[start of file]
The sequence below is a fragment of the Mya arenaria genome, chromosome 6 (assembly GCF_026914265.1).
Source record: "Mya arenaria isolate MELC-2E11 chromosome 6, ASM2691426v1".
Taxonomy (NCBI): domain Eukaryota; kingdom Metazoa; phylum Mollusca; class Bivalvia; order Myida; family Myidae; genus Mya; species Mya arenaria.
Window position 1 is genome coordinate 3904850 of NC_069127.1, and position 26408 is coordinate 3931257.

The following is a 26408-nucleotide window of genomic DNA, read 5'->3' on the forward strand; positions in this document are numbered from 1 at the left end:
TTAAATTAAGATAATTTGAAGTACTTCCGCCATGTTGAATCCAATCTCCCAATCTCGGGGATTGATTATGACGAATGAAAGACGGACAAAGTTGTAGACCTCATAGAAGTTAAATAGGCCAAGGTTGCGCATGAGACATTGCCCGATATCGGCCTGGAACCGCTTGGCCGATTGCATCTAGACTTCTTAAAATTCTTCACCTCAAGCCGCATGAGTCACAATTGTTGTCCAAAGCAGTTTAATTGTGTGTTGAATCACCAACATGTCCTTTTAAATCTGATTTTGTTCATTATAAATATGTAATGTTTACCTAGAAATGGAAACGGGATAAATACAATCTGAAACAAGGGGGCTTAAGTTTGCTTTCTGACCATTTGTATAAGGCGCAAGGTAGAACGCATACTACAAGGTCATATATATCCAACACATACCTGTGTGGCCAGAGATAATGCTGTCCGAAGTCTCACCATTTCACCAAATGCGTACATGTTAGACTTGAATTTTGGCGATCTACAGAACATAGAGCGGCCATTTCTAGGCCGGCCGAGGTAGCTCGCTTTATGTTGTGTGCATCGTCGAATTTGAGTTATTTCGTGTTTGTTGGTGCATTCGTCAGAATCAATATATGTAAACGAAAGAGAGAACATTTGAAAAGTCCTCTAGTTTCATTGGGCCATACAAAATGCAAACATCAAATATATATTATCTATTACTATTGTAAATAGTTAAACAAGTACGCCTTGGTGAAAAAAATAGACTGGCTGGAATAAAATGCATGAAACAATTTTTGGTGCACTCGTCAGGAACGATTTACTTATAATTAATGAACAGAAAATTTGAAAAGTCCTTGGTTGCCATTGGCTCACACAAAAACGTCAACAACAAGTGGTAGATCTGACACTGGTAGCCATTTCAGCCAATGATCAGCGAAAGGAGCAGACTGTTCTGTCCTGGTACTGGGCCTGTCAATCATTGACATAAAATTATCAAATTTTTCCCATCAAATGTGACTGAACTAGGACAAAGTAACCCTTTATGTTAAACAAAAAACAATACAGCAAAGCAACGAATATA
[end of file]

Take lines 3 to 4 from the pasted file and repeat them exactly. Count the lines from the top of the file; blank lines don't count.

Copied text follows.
Taxonomy (NCBI): domain Eukaryota; kingdom Metazoa; phylum Mollusca; class Bivalvia; order Myida; family Myidae; genus Mya; species Mya arenaria.
Window position 1 is genome coordinate 3904850 of NC_069127.1, and position 26408 is coordinate 3931257.